Logically and legally, Feldman continues, extending legal protection to plural or triad marriages is “warranted” – unless the government has a “compelling interest” in criminalizing such marriages. Starting with the fundamental right to choose a partner, if the partner’s gender does not matter, then why should that partner’s current marital status matter either? What is the state’s compelling interest in blocking someone’s “right” to marry whomever that person chooses?

Moreover, if all persons are entitled to have their marriages acknowledged by the state, “all persons” must include those persons who desire plural or triad marriage. Two groups in the United States – Muslims and unreformed, fundamentalist Mormons – in effect already practice plural marriage, and scores of those persons would prefer that their plural marriages were recognized legally.


When these kinds of questions reach the Supreme Court, the justices will usually determine if a “fundamental right” is outweighed by a “compelling state interest.” For example, your right to be left alone by the state is “fundamental,” but the state’s interest in preventing drunk driving allows the police to stop drivers at sobriety checkpoints – without a warrant or even reasonable cause. We understand the necessity of stopping drunk drivers, but when it comes to forbidding plural marriage, precisely what would be the compelling state interest?

Any New York family law attorney can explain that the law already allows you to share your life with multiple partners; you just can’t obtain a document from the state that calls those partners your spouses. Historically, the opponents of plural marriage have cited the abuse, exploitation, and coercion sometimes associated with polygamous marriages as a reason for banning them. But plural marriage is not inherently exploitative, so Feldman argues that the best solution is to outlaw the exploitation rather than the plural marriages themselves.

Some judges appear ready to do just that. In 2014, a year before Obergefell v. Hodges, the U.S. Court of Appeals for the Sixth Circuit handed down a ruling that read, in part, “there is no reason to think that three or four adults, whether gay, bisexual, or straight, lack the capacity to share love, affection, and commitment, or for that matter lack the capacity to be capable (and more plentiful) parents to boot.”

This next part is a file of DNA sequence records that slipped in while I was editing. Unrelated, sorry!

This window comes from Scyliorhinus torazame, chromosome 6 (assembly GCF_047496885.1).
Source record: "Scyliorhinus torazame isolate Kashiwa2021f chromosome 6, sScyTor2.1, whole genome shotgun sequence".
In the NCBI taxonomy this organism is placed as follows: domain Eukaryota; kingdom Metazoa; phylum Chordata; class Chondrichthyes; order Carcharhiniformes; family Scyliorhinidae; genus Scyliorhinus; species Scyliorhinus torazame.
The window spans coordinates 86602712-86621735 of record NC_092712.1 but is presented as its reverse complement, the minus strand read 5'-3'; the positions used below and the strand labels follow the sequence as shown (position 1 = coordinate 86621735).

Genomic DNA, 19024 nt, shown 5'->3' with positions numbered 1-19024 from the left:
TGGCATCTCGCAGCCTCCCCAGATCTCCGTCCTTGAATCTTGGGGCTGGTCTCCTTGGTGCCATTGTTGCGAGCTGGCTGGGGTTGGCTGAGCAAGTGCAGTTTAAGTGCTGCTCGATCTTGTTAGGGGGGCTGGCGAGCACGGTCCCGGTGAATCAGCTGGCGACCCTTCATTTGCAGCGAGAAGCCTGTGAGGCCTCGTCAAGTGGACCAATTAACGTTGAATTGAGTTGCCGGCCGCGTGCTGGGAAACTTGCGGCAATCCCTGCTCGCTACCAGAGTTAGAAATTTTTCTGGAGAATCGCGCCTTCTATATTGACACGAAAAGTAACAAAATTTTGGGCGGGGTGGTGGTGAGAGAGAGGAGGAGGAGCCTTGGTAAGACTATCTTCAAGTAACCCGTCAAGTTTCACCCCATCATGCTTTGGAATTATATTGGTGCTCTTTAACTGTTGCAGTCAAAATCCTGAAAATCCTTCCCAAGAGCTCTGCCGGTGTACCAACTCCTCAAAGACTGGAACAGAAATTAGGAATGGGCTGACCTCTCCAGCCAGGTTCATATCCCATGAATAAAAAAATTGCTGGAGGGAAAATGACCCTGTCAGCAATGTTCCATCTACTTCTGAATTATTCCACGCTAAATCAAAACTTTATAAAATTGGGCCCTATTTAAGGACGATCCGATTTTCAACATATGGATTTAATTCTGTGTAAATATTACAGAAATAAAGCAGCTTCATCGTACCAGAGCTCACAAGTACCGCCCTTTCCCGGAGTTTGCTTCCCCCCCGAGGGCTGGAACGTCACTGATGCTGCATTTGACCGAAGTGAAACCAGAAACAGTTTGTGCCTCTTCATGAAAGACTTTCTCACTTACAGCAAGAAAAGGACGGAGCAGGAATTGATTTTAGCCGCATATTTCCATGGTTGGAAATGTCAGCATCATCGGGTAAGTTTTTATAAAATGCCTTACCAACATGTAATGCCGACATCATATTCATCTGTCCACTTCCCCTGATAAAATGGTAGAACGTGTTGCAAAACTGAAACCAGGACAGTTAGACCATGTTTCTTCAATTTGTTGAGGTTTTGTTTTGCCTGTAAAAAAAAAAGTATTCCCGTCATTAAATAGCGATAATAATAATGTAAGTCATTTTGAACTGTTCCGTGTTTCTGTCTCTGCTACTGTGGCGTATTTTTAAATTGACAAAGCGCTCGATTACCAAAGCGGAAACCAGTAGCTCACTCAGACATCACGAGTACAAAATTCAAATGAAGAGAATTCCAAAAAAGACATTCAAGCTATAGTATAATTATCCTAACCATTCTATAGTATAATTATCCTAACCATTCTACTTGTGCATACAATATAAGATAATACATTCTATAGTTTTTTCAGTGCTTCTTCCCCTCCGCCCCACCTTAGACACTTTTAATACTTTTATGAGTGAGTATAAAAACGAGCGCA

Obviously, child custody issues would emerge in triad marriages, and the question of divorce from a plural marriage opens up all kinds of complications. But these questions have been answered before. Plural marriage is nothing new or odd, and almost every New York family law attorney has encountered some form of it. Even in the Bible, patriarchs like King Solomon had dozens of wives, and most societies have allowed some type of plural marriage. Unlike same-sex marriage, plural marriage has deep historical roots, and according to Noah Feldman, it’s time for plural marriage to be recognized by the courts and legalized by the states.

By: Kimberly Pelesz

Family law and criminal defense attorney Kimberly A. Pelesz received a B.S. degree magna cum laude and an M.P.A. degree summa cum laude from Binghamton University. She earned her J.D. from Pace University School of Law in White Plains, where she was selected for Phi Alpha Delta. Her charitable activities include work with My Sisters’ Place in White Plains and the Westchester County District Attorney’s Humane Education Taskforce.